Buzz Bissinger is the author of the Texas high-school football book Friday Night Lights and Prayer for the City, which is about Philadelphia under former Mayor Ed Rendell. Mr. Bissinger also wrote the Vanity Fair article on which the movie Shattered Glass was based. He is 53 years old, with a wide, almost froglike face and glasses, and on the night of Tuesday, April 29, he participated in a panel discussion on HBO’s Costas Now, hosted by NBC sportscaster Bob Costas, on the subject of sports and the Internet. The other panelists were Will Leitch, editor of the sports blog Deadspin.com, and Cleveland Browns wide receiver Braylon Edwards.
Here are some of the things Mr. Bissinger said—or yelled, rather, and with what appeared to be more than a bit of spittle—to Mr. Leitch:
“I really think you’re full of shit.”
“I think that blogs are dedicated to cruelty, they’re dedicated to journalistic dishonesty, they’re dedicated to speed.”
“I think the quality of writing on blogs is generally despicable. And yes, I say this as a writer who spent 40 years of his life trying to perfect the craft.”
“I think you are perpetuating the future, and I think the future in the hands of guys like you is going to dumb us down in a way we can’t recover from.”
Even Mr. Costas, who has taken his share of lumps on Deadspin and is generally regarded as upholding the mantle of the traditional sports journalist (in the panel discussion he also seemed confused as to the difference between a blog post and blog comments), appeared taken aback at Mr. Bissinger’s outbursts. In both style and substance, Mr. Bissinger seemed like a relic.
The next day, the blogs exploded. Mr. Bissinger was called an idiot, and worse. And then he did something one sees more and more of these days: In several interviews, on radio and online, he apologized. It was like the air went out of the balloon—pfft …
What happened to the days when an enemy was an enemy, till death do they part? When was the last time anyone said anything coming close to the eruption of Norman Mailer at the 1986 World PEN Congress, when in response to a letter signed by several prominent writers protesting his inviting Secretary of State George Schultz to deliver opening remarks, he snarled, “I didn’t bring the secretary of state here to be pussy-whipped by you.” Or the time when William F. Buckley said to Gore Vidal on national television, “Now listen, you queer, stop calling me a crypto-Nazi or I’ll sock you in your goddamn face and you’ll stay plastered.” True, writer Jonathan Franzen did recently call New York Times’ lead book critic, Michiko Kakatuni, “the stupidest person in New York,” but somehow it didn’t have the same pizzaz.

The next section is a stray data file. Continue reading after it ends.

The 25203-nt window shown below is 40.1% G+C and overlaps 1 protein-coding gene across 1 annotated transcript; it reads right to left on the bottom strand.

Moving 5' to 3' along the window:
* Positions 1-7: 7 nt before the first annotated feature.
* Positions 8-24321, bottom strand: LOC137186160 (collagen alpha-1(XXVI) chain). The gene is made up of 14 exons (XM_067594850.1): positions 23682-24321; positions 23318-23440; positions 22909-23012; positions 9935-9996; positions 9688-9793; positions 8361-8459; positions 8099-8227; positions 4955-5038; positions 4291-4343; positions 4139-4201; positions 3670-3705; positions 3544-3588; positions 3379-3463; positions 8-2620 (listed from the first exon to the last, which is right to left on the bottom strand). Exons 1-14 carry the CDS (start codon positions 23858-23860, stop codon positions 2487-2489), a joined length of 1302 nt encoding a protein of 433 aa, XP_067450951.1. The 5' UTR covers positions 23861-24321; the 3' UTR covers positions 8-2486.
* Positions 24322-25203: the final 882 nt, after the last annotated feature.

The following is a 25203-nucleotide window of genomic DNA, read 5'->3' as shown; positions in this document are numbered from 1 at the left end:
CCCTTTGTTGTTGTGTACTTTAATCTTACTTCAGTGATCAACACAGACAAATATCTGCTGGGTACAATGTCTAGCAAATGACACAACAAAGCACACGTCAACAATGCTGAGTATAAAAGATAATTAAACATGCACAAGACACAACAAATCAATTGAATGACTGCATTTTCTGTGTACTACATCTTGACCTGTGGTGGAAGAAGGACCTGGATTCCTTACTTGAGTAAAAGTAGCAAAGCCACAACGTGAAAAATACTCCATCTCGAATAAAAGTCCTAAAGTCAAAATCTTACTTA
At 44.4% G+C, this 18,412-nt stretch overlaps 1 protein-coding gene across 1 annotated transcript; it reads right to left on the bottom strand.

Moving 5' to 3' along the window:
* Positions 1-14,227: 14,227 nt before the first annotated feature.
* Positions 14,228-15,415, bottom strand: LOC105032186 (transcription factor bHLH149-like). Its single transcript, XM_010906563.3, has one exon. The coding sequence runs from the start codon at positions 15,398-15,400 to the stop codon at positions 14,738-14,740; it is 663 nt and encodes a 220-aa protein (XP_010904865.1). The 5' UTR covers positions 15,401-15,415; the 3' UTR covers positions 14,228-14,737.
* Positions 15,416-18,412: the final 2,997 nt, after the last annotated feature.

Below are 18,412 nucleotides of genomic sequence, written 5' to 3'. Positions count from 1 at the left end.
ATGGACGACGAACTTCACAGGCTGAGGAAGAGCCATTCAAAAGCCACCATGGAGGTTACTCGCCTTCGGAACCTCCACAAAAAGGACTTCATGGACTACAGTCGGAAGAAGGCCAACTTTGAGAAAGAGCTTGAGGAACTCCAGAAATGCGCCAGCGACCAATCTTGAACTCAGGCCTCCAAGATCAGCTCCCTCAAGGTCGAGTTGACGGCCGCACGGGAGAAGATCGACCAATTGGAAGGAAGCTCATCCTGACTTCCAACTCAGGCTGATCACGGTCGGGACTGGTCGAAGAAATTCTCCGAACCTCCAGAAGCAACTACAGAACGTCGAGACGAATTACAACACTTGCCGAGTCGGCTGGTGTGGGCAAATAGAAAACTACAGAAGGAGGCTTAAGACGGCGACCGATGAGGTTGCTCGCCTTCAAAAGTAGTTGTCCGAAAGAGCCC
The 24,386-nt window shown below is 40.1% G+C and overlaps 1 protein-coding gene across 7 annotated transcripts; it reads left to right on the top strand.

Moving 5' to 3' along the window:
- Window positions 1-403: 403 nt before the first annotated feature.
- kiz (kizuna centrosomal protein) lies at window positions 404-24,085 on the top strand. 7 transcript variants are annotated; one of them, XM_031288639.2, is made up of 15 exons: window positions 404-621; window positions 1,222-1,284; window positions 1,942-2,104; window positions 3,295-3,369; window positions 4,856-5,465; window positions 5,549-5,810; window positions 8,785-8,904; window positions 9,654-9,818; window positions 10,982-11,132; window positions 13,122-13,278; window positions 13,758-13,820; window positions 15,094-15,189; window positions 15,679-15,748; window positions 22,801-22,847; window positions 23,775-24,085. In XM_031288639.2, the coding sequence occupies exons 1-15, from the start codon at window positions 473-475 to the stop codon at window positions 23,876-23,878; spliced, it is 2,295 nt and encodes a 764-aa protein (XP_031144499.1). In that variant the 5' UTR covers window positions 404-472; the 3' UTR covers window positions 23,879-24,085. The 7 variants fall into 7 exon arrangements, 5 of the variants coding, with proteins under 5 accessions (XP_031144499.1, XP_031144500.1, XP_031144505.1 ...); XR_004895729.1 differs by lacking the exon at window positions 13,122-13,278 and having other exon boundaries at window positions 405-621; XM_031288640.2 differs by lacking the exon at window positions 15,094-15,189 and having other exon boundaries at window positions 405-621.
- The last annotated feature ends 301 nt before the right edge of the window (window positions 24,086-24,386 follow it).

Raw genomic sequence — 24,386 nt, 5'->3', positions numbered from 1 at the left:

Of course it’s not just in the realm of literature and sports that people have long known that cultivating enemies is a way, albeit a risky one, of making one’s name and becoming known—the idea being that any association, even negative, with someone more powerful and famous is ultimately beneficial. And there is that old saw, no publicity is bad publicity. But now more people seem to be thinking, “Wait—there is such a thing as bad publicity.” For example, it’s hard to see which of the antoganists benefited from recent high profile feuds between Rosie O’Donnell and Donald Trump, Rupert Murdoch and Arthur Sulzberger, Jr. and Diane Sawyer and Katie Couric.
In an interview, Mr. Leitch seemed sanguine about being, however briefly, Mr. Bissinger’s enemy. (Mr. Leitch has also incurred the wrath of Dallas Mavericks owner Mark Cuban over an interview Mr. Leitch did with him in GQ and then discussed on Deadspin—another example, in Mr. Leitch’s and many others’ eyes, of the cluelessness of the stubbornly non-wired generation.) “I’m perfectly happy to be the smiling happy enemy for people who don’t quite get it yet,” Mr. Leitch said. “I don’t think any of these people hate me or dislike me because I’m doing mean things to them. So in a way that helps me, because I know I’m not doing anything wrong. I suppose if I were a real combative personality I would only hurt myself in the situation.” Mr. Leitch said that Mr. Bissinger had sent him an e-mail last week, the details of which he asked Mr. Leitch to keep private. But all signs point to its being a reconciliatory note.